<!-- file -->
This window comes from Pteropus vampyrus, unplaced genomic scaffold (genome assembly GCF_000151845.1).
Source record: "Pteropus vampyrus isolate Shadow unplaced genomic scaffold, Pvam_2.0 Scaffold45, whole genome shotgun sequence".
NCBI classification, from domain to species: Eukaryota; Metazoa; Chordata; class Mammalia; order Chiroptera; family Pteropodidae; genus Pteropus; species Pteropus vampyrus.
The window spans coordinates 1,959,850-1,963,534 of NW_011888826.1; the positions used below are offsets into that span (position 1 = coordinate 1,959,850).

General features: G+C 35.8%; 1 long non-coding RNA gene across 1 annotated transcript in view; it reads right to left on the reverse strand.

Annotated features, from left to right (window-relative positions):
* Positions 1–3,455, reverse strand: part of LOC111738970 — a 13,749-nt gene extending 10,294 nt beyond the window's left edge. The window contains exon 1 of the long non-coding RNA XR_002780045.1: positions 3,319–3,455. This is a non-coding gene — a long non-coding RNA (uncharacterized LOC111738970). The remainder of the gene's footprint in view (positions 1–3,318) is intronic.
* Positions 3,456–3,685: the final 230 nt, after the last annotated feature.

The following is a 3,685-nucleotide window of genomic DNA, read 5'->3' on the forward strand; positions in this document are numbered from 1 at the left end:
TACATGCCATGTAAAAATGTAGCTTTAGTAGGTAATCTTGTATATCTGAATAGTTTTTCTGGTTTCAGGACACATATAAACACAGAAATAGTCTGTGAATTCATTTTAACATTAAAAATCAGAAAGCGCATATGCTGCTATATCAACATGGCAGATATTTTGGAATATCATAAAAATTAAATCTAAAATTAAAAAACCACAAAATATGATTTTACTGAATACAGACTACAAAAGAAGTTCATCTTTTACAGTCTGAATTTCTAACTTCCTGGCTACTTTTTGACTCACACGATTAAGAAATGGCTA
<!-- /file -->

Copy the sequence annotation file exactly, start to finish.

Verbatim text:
This window comes from Pteropus vampyrus, unplaced genomic scaffold (genome assembly GCF_000151845.1).
Source record: "Pteropus vampyrus isolate Shadow unplaced genomic scaffold, Pvam_2.0 Scaffold45, whole genome shotgun sequence".
NCBI classification, from domain to species: Eukaryota; Metazoa; Chordata; class Mammalia; order Chiroptera; family Pteropodidae; genus Pteropus; species Pteropus vampyrus.
The window spans coordinates 1,959,850-1,963,534 of NW_011888826.1; the positions used below are offsets into that span (position 1 = coordinate 1,959,850).

General features: G+C 35.8%; 1 long non-coding RNA gene across 1 annotated transcript in view; it reads right to left on the reverse strand.

Annotated features, from left to right (window-relative positions):
* Positions 1–3,455, reverse strand: part of LOC111738970 — a 13,749-nt gene extending 10,294 nt beyond the window's left edge. The window contains exon 1 of the long non-coding RNA XR_002780045.1: positions 3,319–3,455. This is a non-coding gene — a long non-coding RNA (uncharacterized LOC111738970). The remainder of the gene's footprint in view (positions 1–3,318) is intronic.
* Positions 3,456–3,685: the final 230 nt, after the last annotated feature.

The following is a 3,685-nucleotide window of genomic DNA, read 5'->3' on the forward strand; positions in this document are numbered from 1 at the left end:
TACATGCCATGTAAAAATGTAGCTTTAGTAGGTAATCTTGTATATCTGAATAGTTTTTCTGGTTTCAGGACACATATAAACACAGAAATAGTCTGTGAATTCATTTTAACATTAAAAATCAGAAAGCGCATATGCTGCTATATCAACATGGCAGATATTTTGGAATATCATAAAAATTAAATCTAAAATTAAAAAACCACAAAATATGATTTTACTGAATACAGACTACAAAAGAAGTTCATCTTTTACAGTCTGAATTTCTAACTTCCTGGCTACTTTTTGACTCACACGATTAAGAAATGGCTA